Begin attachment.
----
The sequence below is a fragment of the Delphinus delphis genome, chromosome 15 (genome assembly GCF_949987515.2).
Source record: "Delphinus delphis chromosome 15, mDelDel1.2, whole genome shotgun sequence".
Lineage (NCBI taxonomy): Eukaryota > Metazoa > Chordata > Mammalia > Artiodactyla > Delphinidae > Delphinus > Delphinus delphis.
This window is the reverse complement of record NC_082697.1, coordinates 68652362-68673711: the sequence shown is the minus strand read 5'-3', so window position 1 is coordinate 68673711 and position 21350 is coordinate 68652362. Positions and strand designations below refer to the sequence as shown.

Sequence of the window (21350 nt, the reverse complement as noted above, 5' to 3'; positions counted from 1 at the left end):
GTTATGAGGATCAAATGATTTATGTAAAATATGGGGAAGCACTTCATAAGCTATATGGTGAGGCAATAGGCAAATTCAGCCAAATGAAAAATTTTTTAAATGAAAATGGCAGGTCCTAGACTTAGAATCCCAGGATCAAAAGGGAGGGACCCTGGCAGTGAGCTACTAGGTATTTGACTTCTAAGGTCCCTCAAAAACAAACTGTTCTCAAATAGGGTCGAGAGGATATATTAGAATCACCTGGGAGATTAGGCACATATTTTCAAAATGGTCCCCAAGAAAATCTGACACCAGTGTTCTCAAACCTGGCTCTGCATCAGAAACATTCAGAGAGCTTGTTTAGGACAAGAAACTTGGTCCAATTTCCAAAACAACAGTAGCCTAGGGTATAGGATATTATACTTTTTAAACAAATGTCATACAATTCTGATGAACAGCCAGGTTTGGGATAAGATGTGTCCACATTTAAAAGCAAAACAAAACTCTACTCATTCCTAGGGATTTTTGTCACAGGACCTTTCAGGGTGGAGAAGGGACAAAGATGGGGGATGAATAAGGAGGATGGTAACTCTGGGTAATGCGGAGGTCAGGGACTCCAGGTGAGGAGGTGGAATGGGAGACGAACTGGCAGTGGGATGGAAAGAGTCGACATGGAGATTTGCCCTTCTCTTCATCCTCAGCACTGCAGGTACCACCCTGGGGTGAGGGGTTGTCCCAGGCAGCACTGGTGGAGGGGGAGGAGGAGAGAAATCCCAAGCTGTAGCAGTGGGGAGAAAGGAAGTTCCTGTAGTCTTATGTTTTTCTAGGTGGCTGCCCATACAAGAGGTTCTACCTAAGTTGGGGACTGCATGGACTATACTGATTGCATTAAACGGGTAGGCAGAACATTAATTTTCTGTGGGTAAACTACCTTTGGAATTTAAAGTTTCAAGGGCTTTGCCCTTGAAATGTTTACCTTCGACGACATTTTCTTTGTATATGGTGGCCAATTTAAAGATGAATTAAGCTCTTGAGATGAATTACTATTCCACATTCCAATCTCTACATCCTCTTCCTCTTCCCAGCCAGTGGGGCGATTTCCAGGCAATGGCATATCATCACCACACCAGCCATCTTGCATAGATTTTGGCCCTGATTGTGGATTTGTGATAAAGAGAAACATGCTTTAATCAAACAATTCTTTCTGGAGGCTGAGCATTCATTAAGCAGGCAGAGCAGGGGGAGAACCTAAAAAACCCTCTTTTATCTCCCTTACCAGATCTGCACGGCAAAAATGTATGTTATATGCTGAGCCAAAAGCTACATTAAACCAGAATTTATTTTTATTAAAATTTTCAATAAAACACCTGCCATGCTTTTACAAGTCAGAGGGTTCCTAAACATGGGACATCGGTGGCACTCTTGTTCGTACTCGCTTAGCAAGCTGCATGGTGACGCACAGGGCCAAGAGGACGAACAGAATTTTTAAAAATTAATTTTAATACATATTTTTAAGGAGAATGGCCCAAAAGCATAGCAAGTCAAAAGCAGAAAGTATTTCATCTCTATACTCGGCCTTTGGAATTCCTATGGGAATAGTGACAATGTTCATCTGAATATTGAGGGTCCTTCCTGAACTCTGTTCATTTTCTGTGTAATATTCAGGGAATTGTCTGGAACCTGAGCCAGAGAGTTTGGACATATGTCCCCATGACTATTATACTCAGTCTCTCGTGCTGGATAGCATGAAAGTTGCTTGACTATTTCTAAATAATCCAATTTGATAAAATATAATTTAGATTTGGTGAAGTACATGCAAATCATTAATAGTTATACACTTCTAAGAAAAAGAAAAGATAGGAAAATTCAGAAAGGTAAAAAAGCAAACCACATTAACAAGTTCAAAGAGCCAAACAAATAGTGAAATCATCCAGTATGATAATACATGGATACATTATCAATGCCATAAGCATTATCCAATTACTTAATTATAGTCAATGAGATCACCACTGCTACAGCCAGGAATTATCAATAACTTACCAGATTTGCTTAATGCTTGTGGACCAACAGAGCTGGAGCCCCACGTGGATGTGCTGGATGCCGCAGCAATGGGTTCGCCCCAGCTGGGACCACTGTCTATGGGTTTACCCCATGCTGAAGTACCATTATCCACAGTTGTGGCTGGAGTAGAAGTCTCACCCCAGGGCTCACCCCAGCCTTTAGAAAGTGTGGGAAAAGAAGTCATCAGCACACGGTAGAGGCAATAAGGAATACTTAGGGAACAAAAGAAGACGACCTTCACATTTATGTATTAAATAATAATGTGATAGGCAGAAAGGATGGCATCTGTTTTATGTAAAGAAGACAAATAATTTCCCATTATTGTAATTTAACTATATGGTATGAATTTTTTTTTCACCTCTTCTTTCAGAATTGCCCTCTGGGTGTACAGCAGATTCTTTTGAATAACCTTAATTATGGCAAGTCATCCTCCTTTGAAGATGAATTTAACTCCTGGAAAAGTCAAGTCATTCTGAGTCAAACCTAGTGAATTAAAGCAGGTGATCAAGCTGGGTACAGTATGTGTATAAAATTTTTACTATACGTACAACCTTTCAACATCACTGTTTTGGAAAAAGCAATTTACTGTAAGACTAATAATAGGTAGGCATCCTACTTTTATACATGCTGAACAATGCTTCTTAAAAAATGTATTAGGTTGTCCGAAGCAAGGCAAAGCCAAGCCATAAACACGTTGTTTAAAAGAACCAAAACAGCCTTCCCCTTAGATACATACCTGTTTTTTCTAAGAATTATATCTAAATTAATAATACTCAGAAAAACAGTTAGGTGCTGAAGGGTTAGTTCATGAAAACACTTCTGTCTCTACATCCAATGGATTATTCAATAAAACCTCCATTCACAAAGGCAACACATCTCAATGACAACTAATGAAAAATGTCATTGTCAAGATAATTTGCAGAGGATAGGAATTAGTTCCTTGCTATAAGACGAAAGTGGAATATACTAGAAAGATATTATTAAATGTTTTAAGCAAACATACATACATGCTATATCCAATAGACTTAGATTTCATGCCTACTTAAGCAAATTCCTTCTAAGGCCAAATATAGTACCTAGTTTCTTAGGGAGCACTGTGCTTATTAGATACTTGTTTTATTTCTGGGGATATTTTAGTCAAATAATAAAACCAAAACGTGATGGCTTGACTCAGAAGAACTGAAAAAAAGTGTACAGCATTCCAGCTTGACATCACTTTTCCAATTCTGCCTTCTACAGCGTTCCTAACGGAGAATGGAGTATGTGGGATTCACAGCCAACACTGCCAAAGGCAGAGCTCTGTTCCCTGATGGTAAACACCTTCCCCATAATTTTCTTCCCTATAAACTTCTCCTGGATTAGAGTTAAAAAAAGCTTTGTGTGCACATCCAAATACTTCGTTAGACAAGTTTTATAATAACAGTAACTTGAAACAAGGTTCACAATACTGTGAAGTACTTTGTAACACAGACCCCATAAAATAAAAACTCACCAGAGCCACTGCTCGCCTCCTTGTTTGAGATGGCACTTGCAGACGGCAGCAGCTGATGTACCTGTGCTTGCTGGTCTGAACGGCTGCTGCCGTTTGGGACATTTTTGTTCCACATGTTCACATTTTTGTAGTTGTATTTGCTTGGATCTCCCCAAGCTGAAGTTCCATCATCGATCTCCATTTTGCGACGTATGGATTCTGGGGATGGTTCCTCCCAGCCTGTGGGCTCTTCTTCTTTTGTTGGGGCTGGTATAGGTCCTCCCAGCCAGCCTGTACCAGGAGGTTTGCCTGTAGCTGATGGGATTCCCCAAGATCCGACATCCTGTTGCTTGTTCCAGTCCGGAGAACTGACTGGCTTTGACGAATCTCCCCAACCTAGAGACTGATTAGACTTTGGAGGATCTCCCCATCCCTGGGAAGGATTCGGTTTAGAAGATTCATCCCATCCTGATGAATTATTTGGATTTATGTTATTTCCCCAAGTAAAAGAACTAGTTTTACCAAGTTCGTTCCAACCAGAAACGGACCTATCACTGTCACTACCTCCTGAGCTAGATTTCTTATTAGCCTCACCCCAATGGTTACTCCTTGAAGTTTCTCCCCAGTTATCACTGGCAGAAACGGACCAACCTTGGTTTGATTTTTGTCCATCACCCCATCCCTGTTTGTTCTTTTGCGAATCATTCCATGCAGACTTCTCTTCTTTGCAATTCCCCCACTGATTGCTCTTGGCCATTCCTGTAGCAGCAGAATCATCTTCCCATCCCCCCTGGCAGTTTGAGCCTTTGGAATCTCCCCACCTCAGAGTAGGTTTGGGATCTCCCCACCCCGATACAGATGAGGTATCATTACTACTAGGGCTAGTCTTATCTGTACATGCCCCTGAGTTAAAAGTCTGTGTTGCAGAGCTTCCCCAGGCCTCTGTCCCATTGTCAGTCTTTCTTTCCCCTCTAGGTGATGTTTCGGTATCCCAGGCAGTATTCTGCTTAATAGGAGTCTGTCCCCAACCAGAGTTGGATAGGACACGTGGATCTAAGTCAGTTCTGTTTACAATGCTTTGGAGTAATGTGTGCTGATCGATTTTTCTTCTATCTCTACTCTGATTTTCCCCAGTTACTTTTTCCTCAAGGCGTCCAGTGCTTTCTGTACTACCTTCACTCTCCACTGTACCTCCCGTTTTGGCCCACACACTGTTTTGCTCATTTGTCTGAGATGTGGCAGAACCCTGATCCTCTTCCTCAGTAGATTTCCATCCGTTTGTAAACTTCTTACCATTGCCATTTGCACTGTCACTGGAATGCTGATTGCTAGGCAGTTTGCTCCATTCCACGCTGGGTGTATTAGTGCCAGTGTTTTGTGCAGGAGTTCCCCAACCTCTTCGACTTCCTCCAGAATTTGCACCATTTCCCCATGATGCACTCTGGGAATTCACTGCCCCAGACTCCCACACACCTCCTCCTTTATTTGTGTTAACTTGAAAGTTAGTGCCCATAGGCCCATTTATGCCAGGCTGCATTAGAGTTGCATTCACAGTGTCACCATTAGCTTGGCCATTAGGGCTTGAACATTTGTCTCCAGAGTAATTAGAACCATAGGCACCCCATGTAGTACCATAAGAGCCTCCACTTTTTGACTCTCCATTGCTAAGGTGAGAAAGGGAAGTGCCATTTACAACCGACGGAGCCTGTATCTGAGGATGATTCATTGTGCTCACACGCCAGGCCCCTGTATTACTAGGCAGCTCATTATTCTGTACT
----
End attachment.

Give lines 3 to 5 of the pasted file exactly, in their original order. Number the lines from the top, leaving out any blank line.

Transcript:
Lineage (NCBI taxonomy): Eukaryota > Metazoa > Chordata > Mammalia > Artiodactyla > Delphinidae > Delphinus > Delphinus delphis.
This window is the reverse complement of record NC_082697.1, coordinates 68652362-68673711: the sequence shown is the minus strand read 5'-3', so window position 1 is coordinate 68673711 and position 21350 is coordinate 68652362. Positions and strand designations below refer to the sequence as shown.

Sequence of the window (21350 nt, the reverse complement as noted above, 5' to 3'; positions counted from 1 at the left end):